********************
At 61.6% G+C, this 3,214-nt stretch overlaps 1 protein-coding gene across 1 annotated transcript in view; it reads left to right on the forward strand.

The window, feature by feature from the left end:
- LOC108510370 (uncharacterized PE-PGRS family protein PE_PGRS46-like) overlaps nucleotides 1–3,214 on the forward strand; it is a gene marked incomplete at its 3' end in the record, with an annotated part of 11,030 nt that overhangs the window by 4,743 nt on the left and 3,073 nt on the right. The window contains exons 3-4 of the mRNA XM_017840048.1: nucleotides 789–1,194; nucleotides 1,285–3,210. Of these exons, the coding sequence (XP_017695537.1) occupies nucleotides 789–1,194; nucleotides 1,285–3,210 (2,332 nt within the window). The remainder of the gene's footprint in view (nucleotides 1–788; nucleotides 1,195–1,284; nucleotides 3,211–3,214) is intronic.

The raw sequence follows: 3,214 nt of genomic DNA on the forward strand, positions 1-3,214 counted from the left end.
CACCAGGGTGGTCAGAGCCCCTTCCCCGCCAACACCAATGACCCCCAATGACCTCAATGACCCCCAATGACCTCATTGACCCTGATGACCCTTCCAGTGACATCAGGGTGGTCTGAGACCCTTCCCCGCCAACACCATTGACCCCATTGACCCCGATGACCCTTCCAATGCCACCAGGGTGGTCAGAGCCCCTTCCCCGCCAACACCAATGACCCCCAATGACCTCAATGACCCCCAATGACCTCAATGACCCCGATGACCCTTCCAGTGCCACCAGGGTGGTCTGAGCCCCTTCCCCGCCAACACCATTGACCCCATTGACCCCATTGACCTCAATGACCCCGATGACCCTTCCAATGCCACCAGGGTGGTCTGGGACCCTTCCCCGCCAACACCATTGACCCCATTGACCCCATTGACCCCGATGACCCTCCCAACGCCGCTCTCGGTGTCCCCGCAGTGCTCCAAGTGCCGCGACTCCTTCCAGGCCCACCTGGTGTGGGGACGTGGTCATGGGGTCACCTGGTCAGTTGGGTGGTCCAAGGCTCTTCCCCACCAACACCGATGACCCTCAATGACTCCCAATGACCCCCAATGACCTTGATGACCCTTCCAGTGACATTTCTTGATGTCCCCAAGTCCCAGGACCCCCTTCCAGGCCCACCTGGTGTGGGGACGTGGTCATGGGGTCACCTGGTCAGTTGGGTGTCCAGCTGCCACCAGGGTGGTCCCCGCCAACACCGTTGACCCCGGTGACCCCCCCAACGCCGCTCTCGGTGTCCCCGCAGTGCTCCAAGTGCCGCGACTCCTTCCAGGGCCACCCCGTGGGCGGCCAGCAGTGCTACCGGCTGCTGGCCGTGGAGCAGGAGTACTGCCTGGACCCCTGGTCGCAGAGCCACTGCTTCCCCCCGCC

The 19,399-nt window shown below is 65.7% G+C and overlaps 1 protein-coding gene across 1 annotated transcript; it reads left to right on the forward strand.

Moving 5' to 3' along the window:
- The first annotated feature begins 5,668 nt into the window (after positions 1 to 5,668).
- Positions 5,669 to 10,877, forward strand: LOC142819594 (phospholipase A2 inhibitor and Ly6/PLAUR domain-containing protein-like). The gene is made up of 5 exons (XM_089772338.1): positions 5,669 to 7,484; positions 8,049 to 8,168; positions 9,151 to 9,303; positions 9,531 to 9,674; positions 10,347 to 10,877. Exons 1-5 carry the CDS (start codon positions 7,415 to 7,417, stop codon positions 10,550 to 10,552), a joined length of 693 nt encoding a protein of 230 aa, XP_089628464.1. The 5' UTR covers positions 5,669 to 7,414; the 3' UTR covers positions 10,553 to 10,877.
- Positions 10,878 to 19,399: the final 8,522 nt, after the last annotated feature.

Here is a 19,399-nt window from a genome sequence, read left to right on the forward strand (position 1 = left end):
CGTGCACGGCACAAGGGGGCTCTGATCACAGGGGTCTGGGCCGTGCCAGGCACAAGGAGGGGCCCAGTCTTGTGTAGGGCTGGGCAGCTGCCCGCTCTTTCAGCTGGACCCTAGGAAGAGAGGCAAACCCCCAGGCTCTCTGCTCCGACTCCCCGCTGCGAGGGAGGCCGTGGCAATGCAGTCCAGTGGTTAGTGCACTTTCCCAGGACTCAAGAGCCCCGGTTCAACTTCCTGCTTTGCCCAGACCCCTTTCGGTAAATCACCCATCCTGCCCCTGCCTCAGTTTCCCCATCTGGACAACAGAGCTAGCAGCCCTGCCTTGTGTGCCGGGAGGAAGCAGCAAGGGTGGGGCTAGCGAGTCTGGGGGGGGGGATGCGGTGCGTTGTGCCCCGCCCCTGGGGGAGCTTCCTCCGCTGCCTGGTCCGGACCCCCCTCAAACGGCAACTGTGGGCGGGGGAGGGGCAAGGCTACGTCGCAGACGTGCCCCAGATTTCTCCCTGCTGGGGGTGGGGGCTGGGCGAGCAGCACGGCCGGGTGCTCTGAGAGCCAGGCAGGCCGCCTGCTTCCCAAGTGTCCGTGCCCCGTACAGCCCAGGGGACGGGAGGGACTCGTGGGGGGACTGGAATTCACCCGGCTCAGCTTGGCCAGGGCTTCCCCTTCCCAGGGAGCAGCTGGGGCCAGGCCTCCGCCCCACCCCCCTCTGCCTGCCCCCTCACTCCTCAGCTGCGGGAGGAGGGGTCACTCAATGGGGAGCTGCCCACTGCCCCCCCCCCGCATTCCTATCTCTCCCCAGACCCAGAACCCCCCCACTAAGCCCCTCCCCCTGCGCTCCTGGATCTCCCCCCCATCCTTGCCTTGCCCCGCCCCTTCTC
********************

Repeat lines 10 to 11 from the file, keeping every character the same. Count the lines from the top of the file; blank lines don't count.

- Positions 10,878 to 19,399: the final 8,522 nt, after the last annotated feature.

Here is a 19,399-nt window from a genome sequence, read left to right on the forward strand (position 1 = left end):